Van Flandern believed that a "debris cloud" of satellites surrounds Comet Holmes. Following the 2004 encounter with Jupiter that brought Holmes nearer to the sun, the next time the comet rounded the sun, tidal forces were sufficient enough to disturb any loosely bound satellite into an unstable orbit, eventually causing it to crash into the comet. This might also have happened in 1892. Indeed, in the satellite model for comets, the supply of available satellites need not be limited to just one. "Such major outburst events are a natural occurrence in the satellite model for comets because there is a large supply of candidate satellites vulnerable to tidal decay or gravitational disruption," wrote Van Flandern.

Besides the two comets mentioned above, there have been other comet outbursts as well. Comet P/Halley experienced a sudden 6 magnitude (200 fold) outburst in 1991. Comet 29P/Schwassmann-Wachmann 1 has experienced multiple outbursts in brightness, sometimes as great as 7-8 magnitudes.

In a private email sent to this writer following Comet Holmes' 2007 outburst, Dr. Van Flandern noted how all the elements for his explanation of cometary outbursts were already in place in his satellite model for comets. Nothing new had to be added or modified for this explanation unlike "mainstream" theories that could not account for it without patching together new hypotheses.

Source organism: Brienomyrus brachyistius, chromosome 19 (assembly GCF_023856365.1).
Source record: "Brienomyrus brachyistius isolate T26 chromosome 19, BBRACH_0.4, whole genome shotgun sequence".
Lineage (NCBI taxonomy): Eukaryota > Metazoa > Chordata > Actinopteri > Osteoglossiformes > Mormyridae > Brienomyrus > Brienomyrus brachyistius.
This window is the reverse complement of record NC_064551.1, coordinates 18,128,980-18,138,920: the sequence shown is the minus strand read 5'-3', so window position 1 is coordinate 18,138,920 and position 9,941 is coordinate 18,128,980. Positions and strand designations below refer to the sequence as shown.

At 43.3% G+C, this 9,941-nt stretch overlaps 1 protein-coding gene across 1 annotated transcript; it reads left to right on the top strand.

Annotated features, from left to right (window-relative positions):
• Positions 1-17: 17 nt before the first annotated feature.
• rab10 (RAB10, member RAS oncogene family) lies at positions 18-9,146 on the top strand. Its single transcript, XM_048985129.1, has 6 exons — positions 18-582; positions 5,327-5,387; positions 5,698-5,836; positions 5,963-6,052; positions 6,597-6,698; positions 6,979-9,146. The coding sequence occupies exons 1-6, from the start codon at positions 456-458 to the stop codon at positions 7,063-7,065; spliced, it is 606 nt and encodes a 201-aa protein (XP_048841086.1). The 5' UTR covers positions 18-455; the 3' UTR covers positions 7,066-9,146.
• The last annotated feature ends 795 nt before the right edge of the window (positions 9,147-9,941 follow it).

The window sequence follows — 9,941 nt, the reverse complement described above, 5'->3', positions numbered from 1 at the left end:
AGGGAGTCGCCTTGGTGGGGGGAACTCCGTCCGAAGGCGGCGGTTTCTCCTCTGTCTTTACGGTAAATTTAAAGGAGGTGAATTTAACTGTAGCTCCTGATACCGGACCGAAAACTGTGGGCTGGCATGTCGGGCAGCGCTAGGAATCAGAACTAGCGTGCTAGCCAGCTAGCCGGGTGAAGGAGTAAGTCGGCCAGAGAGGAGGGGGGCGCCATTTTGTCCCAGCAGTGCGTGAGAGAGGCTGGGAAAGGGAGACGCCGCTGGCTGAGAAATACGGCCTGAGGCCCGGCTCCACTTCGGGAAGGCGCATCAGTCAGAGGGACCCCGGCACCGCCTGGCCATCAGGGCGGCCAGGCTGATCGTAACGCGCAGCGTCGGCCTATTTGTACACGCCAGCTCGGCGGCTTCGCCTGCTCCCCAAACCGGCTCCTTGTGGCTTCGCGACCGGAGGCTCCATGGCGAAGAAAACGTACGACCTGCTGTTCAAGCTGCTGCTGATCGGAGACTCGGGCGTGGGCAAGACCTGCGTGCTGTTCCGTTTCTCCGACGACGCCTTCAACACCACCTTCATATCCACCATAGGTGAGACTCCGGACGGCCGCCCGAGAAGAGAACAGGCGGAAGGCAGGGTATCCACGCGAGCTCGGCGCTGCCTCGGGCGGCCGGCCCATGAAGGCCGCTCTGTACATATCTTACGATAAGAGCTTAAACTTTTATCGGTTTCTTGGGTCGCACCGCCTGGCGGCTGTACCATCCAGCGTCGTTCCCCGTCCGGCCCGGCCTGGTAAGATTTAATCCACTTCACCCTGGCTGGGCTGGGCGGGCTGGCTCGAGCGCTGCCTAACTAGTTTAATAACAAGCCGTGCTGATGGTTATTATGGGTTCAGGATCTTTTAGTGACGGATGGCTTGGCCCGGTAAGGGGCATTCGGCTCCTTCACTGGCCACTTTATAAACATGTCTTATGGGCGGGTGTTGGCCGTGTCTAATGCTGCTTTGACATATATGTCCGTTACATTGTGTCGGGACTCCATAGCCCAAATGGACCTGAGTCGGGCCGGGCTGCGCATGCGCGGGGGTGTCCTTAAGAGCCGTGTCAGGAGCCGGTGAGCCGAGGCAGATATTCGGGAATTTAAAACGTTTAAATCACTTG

It is time for us to get back on subject regarding what to expect from Comet ISON.

The comet is in the morning sky, where it will remain until the end of November when it rounds the sun on Thanksgiving Day, Nov. 28. Until then, it will be getting lower in the sky but should also be brightening and possibly developing a tail. By early December, it will be in the evening sky, getting higher and fainter each night.

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How bright will it get? The comet's brightening is behind schedule. It's hard to find firm estimates on the web. Most just say it could reach naked eye brightness, a far cry from earlier predictions of its being visible in broad daylight. Even so, it will probably be visible in binoculars and tripod-mounted time exposures made with digital cameras.

Where to see it? Comet ISON will hang in the evening sky in early December, setting early in the evening. Your best bet is to search the web for finder charts or ask any friends who happen to be amateur astronomers. You may also wish to check the calendar on the Westminster Astronomical Society web site (

) for public viewing opportunities at the organization's regularly scheduled programs.